One recent weekend, I went for a walk through the alleys around the Qianmen shopping district, once Beijing’s commercial heart and still home to nationally known traditional shops. One of its chief side streets, Dazhalan, had been turned into a Ye Olde Pekinge–type street: its façades scrubbed and tarted up a bit too much but the famous stores still selling their century-old brands of cotton shoes, medicine, hats, and sweets. It was kitschy but the buildings were more or less real and the stores crowded with shoppers and tourists from the provinces.
Then I turned onto Qianmen Street, the main thoroughfare that starts just south of Tiananmen Square and heads to the Temple of Heaven. I knew that Qianmen Street had been renovated but in the past had seen only a glimpse of it. This time I walked its length, and was completely disoriented. The old buildings had never been beautiful—over the years, many had acquired garish additions and all were in bad repair—but they had an authenticity about them that was unmistakable. As I walked, I couldn’t find one of them.
In their place was something akin to a movie lot. The street was now lined with identical two- to three-story buildings, completely new and covered with a façade of traditional-looking gray stones. The bleakness was exacerbated by the all too familiar international chains that occupied the buildings: H&M, Zara, and Rolex. The only Chinese touch was a store selling Olympic souvenirs, illegal under the International Olympic Committee rules (which limit sales of official souvenirs until just a few months after the games end). But in a country where almost everything is pirated, from books and movies to cars and aircraft carriers, it felt real.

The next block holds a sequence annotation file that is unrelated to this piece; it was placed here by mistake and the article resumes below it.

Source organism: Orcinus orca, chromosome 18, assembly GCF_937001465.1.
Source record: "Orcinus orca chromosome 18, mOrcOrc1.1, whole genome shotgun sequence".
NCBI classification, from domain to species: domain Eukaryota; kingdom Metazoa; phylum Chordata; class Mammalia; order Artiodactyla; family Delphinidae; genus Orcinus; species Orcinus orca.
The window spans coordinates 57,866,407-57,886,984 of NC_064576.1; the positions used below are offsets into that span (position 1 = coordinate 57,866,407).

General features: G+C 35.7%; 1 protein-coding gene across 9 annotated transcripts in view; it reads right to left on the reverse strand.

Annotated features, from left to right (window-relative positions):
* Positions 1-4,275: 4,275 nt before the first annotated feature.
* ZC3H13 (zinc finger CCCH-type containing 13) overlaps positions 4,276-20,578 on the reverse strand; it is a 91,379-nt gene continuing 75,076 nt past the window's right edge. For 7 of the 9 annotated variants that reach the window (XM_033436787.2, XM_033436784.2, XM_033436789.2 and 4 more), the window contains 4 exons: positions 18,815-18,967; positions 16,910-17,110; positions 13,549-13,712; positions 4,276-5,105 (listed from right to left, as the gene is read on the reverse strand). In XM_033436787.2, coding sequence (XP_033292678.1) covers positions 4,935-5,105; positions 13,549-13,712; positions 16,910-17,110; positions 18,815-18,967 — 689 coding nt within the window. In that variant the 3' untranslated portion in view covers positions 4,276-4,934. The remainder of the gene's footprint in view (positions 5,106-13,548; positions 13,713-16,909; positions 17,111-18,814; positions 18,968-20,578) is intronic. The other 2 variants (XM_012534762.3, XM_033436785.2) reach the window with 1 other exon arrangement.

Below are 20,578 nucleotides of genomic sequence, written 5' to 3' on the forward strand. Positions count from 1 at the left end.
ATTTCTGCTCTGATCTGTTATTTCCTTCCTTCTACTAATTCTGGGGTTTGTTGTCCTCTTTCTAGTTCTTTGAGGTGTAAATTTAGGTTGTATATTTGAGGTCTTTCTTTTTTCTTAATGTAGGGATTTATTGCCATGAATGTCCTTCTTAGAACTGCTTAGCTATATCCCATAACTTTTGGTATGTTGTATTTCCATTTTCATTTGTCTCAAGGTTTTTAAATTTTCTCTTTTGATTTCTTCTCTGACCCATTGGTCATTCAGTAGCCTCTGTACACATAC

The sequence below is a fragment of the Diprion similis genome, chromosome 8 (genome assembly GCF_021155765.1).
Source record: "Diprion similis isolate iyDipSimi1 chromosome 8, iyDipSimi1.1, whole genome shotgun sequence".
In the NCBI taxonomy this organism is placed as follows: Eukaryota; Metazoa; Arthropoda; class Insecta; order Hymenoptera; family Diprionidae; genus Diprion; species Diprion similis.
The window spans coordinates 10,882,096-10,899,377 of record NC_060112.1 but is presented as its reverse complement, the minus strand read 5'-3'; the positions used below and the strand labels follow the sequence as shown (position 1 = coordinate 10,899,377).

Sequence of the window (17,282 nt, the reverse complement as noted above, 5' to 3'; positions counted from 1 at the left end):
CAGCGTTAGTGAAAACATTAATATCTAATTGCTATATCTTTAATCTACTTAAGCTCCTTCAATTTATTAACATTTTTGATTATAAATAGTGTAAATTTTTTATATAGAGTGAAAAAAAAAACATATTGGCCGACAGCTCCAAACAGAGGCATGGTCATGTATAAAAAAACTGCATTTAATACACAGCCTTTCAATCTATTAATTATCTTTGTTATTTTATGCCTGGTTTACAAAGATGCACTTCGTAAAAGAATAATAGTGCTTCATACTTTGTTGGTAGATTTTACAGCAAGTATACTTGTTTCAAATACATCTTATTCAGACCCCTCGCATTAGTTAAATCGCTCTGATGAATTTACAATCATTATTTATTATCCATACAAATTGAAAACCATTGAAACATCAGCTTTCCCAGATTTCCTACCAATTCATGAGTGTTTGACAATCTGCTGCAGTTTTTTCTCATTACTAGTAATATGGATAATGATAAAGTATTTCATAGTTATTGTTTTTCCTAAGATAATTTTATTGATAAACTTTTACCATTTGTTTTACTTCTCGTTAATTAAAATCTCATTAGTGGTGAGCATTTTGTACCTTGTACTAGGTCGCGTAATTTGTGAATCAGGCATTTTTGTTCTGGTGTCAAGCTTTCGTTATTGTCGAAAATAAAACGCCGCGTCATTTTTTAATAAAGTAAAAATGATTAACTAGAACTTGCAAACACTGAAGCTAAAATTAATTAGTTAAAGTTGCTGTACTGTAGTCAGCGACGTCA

When I got to the end, I turned back and looked. Behind the new buildings were empty lots strewn with the rubble of demolished courtyard houses and stores. What had once been a warren of alleys and streets—one of the liveliest and most atmospheric in the city—was now mostly bulldozed. As I stood there, a couple walked by. In a heavy Beijing accent, the man asked the woman where they were. She replied, “Qianmen,” and he blurted out, “No way! How did it end up like this?”
Answering this question is the subject of a newly translated book by the Chinese journalist Wang Jun, a forty-two-year-old reporter for Outlook magazine, which is run by the official Xinhua News Agency. That may seem like an odd place for an independent journalist to work, but the agency’s insider status has long provided a cover for investigative reporting, especially when it touches on problems that the Communist Party knows it can’t afford to ignore.
Urban planning is one such subject. Over the past twenty years,…
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